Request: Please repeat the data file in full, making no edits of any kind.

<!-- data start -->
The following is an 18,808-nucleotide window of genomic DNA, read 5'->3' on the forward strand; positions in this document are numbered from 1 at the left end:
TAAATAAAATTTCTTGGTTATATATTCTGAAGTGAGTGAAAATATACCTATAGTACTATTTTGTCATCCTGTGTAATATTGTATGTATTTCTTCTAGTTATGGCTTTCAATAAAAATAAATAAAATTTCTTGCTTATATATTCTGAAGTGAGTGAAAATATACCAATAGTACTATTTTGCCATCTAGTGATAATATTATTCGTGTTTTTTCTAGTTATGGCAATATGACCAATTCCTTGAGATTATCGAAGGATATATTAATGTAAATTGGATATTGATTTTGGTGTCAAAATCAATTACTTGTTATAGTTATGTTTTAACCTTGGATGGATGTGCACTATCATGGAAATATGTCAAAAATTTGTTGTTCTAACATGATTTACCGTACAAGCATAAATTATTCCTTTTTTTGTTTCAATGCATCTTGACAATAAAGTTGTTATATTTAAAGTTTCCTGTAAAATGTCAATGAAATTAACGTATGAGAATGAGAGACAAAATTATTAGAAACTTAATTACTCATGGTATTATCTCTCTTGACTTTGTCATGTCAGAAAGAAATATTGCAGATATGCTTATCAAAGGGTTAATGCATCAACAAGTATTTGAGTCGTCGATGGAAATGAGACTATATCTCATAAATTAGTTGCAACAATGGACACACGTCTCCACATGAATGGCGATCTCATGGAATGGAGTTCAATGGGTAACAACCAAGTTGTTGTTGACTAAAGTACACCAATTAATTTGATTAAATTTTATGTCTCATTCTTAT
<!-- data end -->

The following is an 18,808-nucleotide window of genomic DNA, read 5'->3' on the forward strand; positions in this document are numbered from 1 at the left end:
TAAATAAAATTTCTTGGTTATATATTCTGAAGTGAGTGAAAATATACCTATAGTACTATTTTGTCATCCTGTGTAATATTGTATGTATTTCTTCTAGTTATGGCTTTCAATAAAAATAAATAAAATTTCTTGCTTATATATTCTGAAGTGAGTGAAAATATACCAATAGTACTATTTTGCCATCTAGTGATAATATTATTCGTGTTTTTTCTAGTTATGGCAATATGACCAATTCCTTGAGATTATCGAAGGATATATTAATGTAAATTGGATATTGATTTTGGTGTCAAAATCAATTACTTGTTATAGTTATGTTTTAACCTTGGATGGATGTGCACTATCATGGAAATATGTCAAAAATTTGTTGTTCTAACATGATTTACCGTACAAGCATAAATTATTCCTTTTTTTGTTTCAATGCATCTTGACAATAAAGTTGTTATATTTAAAGTTTCCTGTAAAATGTCAATGAAATTAACGTATGAGAATGAGAGACAAAATTATTAGAAACTTAATTACTCATGGTATTATCTCTCTTGACTTTGTCATGTCAGAAAGAAATATTGCAGATATGCTTATCAAAGGGTTAATGCATCAACAAGTATTTGAGTCGTCGATGGAAATGAGACTATATCTCATAAATTAGTTGCAACAATGGACACACGTCTCCACATGAATGGCGATCTCATGGAATGGAGTTCAATGGGTAACAACCAAGTTGTTGTTGACTAAAGTACACCAATTAATTTGATTAAATTTTATGTCTCATTCTTAT